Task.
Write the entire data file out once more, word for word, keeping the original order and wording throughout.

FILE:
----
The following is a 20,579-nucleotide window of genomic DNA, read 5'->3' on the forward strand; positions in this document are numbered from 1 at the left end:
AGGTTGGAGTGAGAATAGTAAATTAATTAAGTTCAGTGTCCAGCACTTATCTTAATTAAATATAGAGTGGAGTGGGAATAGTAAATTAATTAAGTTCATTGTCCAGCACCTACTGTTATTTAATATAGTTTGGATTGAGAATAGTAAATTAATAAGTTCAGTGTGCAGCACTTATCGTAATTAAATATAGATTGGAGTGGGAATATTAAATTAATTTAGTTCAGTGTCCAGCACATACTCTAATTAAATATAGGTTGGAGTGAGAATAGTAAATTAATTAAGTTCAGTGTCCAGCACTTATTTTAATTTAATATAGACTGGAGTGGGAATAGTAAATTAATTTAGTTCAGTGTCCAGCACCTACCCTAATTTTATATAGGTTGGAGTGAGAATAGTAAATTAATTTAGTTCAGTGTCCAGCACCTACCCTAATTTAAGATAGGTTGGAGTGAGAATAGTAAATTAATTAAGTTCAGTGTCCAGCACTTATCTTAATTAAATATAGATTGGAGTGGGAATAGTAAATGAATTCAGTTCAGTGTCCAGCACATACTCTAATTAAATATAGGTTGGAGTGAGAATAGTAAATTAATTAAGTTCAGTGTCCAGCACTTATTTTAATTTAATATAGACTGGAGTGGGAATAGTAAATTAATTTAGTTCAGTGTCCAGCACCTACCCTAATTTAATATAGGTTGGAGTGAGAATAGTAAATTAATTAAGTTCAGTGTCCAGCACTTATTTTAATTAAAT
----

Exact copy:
The following is a 20,579-nucleotide window of genomic DNA, read 5'->3' on the forward strand; positions in this document are numbered from 1 at the left end:
AGGTTGGAGTGAGAATAGTAAATTAATTAAGTTCAGTGTCCAGCACTTATCTTAATTAAATATAGAGTGGAGTGGGAATAGTAAATTAATTAAGTTCATTGTCCAGCACCTACTGTTATTTAATATAGTTTGGATTGAGAATAGTAAATTAATAAGTTCAGTGTGCAGCACTTATCGTAATTAAATATAGATTGGAGTGGGAATATTAAATTAATTTAGTTCAGTGTCCAGCACATACTCTAATTAAATATAGGTTGGAGTGAGAATAGTAAATTAATTAAGTTCAGTGTCCAGCACTTATTTTAATTTAATATAGACTGGAGTGGGAATAGTAAATTAATTTAGTTCAGTGTCCAGCACCTACCCTAATTTTATATAGGTTGGAGTGAGAATAGTAAATTAATTTAGTTCAGTGTCCAGCACCTACCCTAATTTAAGATAGGTTGGAGTGAGAATAGTAAATTAATTAAGTTCAGTGTCCAGCACTTATCTTAATTAAATATAGATTGGAGTGGGAATAGTAAATGAATTCAGTTCAGTGTCCAGCACATACTCTAATTAAATATAGGTTGGAGTGAGAATAGTAAATTAATTAAGTTCAGTGTCCAGCACTTATTTTAATTTAATATAGACTGGAGTGGGAATAGTAAATTAATTTAGTTCAGTGTCCAGCACCTACCCTAATTTAATATAGGTTGGAGTGAGAATAGTAAATTAATTAAGTTCAGTGTCCAGCACTTATTTTAATTAAAT